Acknowledgements:Supported in part by funding from the National Institutes of Health R01 AG022092-06 (PI: Dr White).

Correspondence Details:William L Baker, PharmD, BCPS (AQ Cardiology), Assistant Professor of Pharmacy and Medicine, University of Connecticut Schools of Pharmacy and Medicine, 263 Farmington Avenue, MC2205, Farmington, CT 06030. E:

Copyright Statement:

The copyright in this work belongs to Radcliffe Medical Media. Only articles clearly marked with the CC BY-NC logo are published with the Creative Commons by Attribution Licence. The CC BY-NC option was not available for Radcliffe journals before 1 January 2019. Articles marked ‘Open Access’ but not marked ‘CC BY-NC’ are made freely accessible at the time of publication but are subject to standard copyright law regarding reproduction and distribution. Permission is required for reuse of this content.

Despite advances in diagnostic and treatment modalities, hypertension remains a prevalent medical condition, affecting over 26 % of the adult population, a number expected to rise to nearly 30 % by the year 2025.1 It is a major risk factor for cardiovascular disease morbidity and mortality, including stroke, heart failure, and renal disease.2,3 Numerous investigations have demonstrated the ability of various pharmacologic treatment regimens to decrease major cardiovascular event rates.4,5 Despite this evidence, adequate control of blood pressure (BP) remains poor.2,6 Pharmacologic agents that attenuate the actions of the renin–angiotensin–aldosterone system (RAAS) comprise one of the most popular antihypertensive strategies for patients with elevated BP.2,7 These include angiotensin-converting enzyme inhibitors (ACEIs), angiotensin-II receptor blockers (ARBs), direct renin inhibitors, and aldosterone antagonists. ARBs attenuate the action of angiotensin-II by binding to and inhibiting the angiotensin-II type 1 (AT1) receptor, inducing a dose-dependent decrease in peripheral resistance, reduction in vascular smooth muscle contraction, and reduced synthesis and effects of aldosterone on the kidney.8 These pharmacologic properties have led to improved outcomes with ARB use across a number of disease states, including coronary heart disease, diabetic patients with kidney disease, and heart failure.9,10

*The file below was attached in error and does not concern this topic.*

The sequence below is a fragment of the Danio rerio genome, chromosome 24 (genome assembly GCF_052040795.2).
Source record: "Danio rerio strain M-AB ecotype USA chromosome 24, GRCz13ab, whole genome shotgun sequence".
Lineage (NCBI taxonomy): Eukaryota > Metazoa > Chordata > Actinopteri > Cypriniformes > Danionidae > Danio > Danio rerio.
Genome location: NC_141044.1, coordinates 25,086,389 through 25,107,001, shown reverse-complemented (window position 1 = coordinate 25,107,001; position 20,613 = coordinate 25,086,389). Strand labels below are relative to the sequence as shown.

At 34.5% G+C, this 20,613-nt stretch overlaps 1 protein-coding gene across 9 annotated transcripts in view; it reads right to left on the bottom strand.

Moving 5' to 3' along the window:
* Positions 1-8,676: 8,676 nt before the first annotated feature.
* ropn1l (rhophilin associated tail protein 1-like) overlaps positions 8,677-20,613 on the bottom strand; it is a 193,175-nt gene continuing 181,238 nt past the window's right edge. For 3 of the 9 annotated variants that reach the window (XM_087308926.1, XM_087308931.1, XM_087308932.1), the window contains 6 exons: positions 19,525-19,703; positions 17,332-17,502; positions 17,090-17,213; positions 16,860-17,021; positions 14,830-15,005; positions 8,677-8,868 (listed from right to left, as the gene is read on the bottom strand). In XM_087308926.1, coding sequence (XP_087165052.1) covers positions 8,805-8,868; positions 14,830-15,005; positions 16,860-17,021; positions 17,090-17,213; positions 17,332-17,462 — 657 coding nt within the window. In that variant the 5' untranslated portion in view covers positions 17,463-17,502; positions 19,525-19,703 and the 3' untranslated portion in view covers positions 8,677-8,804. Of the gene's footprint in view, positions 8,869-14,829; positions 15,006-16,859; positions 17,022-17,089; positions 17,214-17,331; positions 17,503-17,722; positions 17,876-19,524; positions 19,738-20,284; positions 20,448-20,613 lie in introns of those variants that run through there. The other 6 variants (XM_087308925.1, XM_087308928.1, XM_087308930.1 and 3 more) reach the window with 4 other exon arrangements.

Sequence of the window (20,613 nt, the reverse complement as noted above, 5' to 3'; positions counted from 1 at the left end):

Azilsartan medoxomil (Edarbi™, Takeda Pharmaceuticals America, Inc., Deerfield, IL) is a highly selective ARB and was approved by the US Food and Drug Administration (FDA) (February 2011) for the treatment of adults with hypertension.11 Given the large number of ARBs that are currently available in the US, it is important to understand the pharmacologic and clinical characteristics of azilsartan medoxomil that may differentiate the drug for contemporary hypertension management.

Pharmacology and Pharmacokinetics

Azilsartan medoxomil is a prodrug that is hydrolyzed within the gastrointestinal tract to azilsartan prior to and/or during absorption. It is structurally related to candesartan with the exception of a chemical alteration that increases the lipophilicity of azilsartan medoxomil and potentially improves its oral bioavailability.12 Azilsartan appears to be an insurmountable selective AT1 antagonist with greater potency and a longer-lasting pharmacologic effect compared with other ARBs. Ojima et al. showed that azilsartan is more potent and has more slowly dissociating AT1 antagonist properties compared with other agents in the ARB class.13